MedicalResearch.com Interview with:
Teresa To, PhD
Biostatistics, Design and Analysis
The Hospital for Sick Children
Dalla Lana School of Public Health, University of Toronto
Institute for Clinical Evaluative Sciences
Toronto, Ontario, Canada
MedicalResearch.com: What is the background for this study? What are the main findings?
Response: We studied asthma prescription drug use in Ontario children aged 2 to 18 years with physician diagnosed asthma between 2003 and 2014.
We found that:
- Currently in Ontario, nearly 50% of children with asthma did not fill a prescription for an inhaled corticosteroid during the study period, despite these medications being considered the gold-standard for asthma management.
- Our findings did not show clinically important association between inhaled corticosteroids and fracture among children with asthma.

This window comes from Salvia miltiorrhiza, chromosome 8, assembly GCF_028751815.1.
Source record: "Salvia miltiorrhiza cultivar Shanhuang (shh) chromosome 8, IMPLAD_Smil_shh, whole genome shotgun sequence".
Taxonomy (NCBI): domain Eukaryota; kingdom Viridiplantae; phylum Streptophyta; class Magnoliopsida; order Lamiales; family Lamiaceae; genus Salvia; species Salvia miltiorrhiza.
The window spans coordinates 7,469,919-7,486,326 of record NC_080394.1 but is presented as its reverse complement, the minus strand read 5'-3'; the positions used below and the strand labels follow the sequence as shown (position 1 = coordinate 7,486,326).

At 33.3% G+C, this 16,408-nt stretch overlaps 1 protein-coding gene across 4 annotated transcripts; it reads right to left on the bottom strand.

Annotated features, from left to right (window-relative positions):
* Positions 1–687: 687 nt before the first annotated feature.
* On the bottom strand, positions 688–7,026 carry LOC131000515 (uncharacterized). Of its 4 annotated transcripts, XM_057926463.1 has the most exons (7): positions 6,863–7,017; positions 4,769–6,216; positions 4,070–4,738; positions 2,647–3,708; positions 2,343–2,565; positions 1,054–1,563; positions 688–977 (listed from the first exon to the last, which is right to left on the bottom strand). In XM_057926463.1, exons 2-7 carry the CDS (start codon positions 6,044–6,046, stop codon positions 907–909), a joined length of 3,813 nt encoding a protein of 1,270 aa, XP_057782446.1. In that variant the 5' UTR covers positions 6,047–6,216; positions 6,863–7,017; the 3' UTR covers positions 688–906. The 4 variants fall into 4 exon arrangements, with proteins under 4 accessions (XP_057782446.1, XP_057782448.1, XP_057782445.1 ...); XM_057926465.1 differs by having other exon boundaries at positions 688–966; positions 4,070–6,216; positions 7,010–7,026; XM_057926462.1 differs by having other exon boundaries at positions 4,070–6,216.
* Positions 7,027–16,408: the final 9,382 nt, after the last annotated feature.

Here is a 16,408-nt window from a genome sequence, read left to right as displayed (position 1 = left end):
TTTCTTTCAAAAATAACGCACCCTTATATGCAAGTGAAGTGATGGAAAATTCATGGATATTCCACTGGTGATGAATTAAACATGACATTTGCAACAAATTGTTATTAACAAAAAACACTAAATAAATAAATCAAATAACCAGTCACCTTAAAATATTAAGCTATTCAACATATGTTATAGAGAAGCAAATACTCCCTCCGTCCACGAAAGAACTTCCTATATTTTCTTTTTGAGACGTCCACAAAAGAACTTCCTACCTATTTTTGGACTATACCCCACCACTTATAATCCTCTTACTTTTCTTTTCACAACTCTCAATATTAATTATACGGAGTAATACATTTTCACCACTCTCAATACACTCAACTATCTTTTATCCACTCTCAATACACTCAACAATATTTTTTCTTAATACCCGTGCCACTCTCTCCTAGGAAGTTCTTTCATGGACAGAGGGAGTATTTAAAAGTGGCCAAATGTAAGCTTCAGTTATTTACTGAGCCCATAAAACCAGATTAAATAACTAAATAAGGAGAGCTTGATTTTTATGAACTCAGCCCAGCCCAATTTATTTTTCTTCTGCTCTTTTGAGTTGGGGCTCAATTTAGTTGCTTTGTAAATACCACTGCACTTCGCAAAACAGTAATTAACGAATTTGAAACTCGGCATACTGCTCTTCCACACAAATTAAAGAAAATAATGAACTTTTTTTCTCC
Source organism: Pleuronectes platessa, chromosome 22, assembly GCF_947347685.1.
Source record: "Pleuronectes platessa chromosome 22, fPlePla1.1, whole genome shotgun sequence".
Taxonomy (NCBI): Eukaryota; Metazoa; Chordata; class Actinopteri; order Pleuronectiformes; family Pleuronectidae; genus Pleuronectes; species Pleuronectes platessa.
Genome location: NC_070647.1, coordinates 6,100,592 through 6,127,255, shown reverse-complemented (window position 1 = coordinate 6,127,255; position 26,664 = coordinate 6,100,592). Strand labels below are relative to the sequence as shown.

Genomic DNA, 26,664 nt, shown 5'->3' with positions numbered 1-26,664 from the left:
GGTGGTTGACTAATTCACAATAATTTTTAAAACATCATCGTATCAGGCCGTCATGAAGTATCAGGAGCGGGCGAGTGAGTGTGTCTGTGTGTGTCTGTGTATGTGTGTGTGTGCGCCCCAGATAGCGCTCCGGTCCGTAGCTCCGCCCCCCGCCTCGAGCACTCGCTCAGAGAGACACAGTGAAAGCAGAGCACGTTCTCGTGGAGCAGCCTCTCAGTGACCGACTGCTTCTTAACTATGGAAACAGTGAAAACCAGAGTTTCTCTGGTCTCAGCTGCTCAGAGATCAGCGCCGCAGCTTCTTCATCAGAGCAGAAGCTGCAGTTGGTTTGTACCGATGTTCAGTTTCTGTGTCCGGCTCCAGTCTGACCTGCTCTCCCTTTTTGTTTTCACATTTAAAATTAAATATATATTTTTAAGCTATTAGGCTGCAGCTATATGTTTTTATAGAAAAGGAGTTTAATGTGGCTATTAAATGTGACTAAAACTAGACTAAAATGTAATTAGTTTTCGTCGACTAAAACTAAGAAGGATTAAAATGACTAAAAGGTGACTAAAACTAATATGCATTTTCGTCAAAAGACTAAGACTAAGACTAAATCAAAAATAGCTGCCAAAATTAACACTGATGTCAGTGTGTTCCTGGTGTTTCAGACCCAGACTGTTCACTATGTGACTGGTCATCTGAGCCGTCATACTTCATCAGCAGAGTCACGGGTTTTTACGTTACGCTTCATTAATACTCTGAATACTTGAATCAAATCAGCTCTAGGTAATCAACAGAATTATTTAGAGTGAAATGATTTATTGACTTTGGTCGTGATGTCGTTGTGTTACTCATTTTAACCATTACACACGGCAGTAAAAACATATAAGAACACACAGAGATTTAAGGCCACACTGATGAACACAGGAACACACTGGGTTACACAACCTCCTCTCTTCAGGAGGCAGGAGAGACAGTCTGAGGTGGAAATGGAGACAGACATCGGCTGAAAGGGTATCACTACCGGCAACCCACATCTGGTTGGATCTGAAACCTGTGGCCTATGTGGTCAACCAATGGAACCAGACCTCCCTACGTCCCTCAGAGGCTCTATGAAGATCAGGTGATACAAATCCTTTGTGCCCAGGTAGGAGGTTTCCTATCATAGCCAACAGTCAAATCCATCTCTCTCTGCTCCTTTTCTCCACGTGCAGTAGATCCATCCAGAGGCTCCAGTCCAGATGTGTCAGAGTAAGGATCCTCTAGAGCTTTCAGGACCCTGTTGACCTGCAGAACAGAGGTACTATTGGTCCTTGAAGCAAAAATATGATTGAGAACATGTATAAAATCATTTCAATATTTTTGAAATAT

- However, systemic corticosteroids (oral or injection) are associated with higher fracture risk in children with asthma (17% higher risk).
MedicalResearch.com: What should clinicians and patients take away from your report?
Response: The use of inhaled corticosteroids, (gold-standard treatment for asthma) to treat children with asthma should not be limited based on fear of fracture.
In fact, underuse of inhaled corticosteroids may lead to worsening of asthma symptoms that may increase the risk of asthma exacerbations that ultimately require the use of systemic steroids that are associated with higher bone risk.
MedicalResearch.com: What recommendations do you have for future research as a result of this study?
Response: Future research should investigate how severity of asthma may play a role in the risk of fracture, as some of the increased risk associated with systemic corticosteroids may be due to the underlying illness itself.
MedicalResearch.com: Thank you for your contribution to the MedicalResearch.com community.
Gray N, Howard A, Zhu J, Feldman LY, To T. Association Between Inhaled Corticosteroid Use and Bone Fracture in Children With Asthma. JAMA Pediatr. Published online November 13, 2017. doi:10.1001/jamapediatrics.2017.3579
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